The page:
Directed by: Scott A. Hamilton
Starring: Khalil McMillan, Christopher Mann, Vincent Young, Amanda Diaz
Indie Film Review by: Jack Bottomley
With a title like What Death Leaves Behind, you might expect Scott A. Hamilton’s Drama/Thriller to be more of a horror film and in many senses it is just that. However, the horror is not so much before your eyes as behind them. The story centres on Jake (newcomer Khalil McMillan) who is in the waiting line for a kidney transplant, while he keeps his working/family life in balance. The day finally arrives but what should give him a new lease on life comes to leave him afflicted, as he is plagued by unexplained visions of an unknown woman’s fate. He links these visions to his successful transplant but can an organ really carry actual memories or are these moments even memories at all? One thing is for sure; Jake’s investigation into these visualisations may well lead him to some dark places.
You could be forgiven – what with the transplant operation core to this tale – for remembering The Pang Brothers’ 2002 horror The Eye or its inferior 2008 Jessica Alba led remake but in reality What Death Leaves Behind is far less full frontal with its shocks. In fact this twisty little drama, while not overlong, certainly takes its time unfurling the full story and while you may find yourself ahead on some plot points, there is a neat twist at the conclusion of the film, not to mention a very effectively authentic semi-unresolved ending.
The fragmented narrative structure does confuse a tad at times but ultimately is necessary in keeping the story intriguing and Hamilton’s film never feels to lose its train of thought or its sense of style. Thanks to the cinematography (also by Hamilton) and score by Tasos Eliopoulos, this film has an interesting aesthetic, at times being quite grounded in realism, at others feeling a bit noirish and in the genuinely nightmarish vision sequences (all the more incredible thanks to the black and white visuals), the film almost evokes the hypnosis sequences from Jordan Peele’s sublime Get Out.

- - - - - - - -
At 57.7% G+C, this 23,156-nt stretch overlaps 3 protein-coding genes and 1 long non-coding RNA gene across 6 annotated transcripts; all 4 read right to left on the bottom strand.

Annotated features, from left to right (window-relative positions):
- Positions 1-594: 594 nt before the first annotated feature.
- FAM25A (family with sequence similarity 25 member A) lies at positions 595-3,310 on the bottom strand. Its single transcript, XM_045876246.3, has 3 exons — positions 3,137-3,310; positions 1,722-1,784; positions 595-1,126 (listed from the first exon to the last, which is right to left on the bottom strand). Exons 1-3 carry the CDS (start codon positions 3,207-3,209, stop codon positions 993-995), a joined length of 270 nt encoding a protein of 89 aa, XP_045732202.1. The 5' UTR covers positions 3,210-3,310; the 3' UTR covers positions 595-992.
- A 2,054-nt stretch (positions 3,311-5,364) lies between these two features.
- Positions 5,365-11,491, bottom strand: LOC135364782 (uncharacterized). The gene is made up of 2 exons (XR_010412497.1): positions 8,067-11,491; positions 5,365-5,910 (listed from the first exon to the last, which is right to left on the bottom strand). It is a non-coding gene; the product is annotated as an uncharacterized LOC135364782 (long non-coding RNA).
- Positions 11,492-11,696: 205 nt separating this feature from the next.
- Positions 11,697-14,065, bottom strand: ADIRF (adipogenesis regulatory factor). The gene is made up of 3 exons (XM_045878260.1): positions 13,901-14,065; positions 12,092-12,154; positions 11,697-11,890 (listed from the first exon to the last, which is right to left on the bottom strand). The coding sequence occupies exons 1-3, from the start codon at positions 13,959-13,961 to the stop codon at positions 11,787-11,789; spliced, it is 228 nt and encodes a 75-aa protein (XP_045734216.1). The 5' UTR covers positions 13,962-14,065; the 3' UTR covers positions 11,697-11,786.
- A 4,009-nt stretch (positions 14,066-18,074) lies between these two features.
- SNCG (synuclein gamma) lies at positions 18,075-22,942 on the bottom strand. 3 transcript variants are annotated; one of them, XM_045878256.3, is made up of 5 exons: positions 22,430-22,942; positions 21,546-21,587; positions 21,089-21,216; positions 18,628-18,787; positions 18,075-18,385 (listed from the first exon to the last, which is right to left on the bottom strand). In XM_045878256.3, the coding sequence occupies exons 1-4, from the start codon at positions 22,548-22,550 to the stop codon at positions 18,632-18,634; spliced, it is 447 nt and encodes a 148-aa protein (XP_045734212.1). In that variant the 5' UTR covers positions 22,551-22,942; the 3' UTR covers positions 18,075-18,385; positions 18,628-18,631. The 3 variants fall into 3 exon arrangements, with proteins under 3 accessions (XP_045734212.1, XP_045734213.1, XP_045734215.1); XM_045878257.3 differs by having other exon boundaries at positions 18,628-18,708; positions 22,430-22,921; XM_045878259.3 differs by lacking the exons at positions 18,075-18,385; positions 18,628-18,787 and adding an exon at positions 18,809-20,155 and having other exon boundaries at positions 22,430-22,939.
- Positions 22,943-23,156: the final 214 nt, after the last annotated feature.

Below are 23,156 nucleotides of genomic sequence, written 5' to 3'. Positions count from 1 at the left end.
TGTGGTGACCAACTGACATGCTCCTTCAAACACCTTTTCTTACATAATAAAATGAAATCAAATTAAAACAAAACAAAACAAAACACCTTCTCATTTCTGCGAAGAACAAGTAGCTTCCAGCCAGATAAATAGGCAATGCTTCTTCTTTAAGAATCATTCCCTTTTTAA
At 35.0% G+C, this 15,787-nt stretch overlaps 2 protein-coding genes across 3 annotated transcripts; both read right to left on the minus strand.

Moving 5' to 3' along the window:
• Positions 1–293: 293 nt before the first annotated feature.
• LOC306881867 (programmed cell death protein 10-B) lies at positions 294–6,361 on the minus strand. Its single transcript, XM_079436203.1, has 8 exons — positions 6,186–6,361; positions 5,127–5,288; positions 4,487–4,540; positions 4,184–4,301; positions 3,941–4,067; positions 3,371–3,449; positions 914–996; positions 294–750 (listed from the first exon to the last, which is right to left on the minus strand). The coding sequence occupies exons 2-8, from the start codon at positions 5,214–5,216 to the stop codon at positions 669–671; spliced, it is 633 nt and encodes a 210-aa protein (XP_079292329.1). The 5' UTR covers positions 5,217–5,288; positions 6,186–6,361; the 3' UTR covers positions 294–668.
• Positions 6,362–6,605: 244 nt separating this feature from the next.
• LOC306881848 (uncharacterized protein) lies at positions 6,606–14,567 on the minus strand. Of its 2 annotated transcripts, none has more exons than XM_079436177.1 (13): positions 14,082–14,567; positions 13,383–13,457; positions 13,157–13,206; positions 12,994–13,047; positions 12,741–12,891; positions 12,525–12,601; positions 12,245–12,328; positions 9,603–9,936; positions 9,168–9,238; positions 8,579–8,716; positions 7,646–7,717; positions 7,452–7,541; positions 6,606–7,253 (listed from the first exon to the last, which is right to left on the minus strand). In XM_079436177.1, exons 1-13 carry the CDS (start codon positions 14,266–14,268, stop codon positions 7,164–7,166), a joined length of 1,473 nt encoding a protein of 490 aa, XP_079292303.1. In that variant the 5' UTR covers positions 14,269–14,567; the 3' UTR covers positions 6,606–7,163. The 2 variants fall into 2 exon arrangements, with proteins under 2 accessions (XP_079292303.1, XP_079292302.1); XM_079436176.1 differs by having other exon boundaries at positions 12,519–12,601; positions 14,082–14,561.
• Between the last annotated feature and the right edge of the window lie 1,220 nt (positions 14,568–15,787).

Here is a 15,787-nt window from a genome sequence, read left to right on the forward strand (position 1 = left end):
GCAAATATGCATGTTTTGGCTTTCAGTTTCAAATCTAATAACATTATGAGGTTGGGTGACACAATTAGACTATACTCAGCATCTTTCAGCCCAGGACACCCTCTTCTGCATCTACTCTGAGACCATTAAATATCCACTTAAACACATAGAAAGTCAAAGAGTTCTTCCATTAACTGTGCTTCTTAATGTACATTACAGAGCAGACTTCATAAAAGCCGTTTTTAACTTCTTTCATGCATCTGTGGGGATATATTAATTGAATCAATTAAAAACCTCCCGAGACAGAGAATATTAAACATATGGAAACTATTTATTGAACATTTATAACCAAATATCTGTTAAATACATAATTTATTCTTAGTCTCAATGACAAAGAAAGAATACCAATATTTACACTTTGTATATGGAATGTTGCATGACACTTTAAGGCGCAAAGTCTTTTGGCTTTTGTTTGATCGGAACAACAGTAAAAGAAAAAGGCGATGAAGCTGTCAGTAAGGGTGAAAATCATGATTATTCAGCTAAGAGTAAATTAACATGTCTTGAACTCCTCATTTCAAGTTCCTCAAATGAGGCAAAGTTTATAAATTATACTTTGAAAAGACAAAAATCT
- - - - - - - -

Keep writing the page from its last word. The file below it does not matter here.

Away from the visual power or piecing together of the story though, What Death Leaves Behind is bolstered by an excellent performance from its lead. Khalil McMillan is our everyman but through his experiences and feelings, he becomes a complex figure that mentally is challenged throughout the film. McMillan’s turn is convincingly conflicted and it helps to add more to the themes within Hamilton, Chad Morton, Nico Giampietro and Rachel Fraser Ofori’s screenplay.
The film tackles very real issues of psychological strain resulting from facing your own mortality head on, as well as the pressures of the American medical financial system and how parenthood or love can be the sole light in a very dark state of mind. The film questions your allegiances come the finish and leaves you to question what is not only right but also what is kindest, in this situation. As well as leaving you to assemble all the pieces and realize the logic behind the protagonist’s dark, deadly, journey.
What Death Leaves Behind is a bit rough around the edges but its fractured plot structure fits the concept and it leaves you constantly thinking and questioning the compelling events throughout the relatively brief 80+ minute running time.
Watch the official trailer below…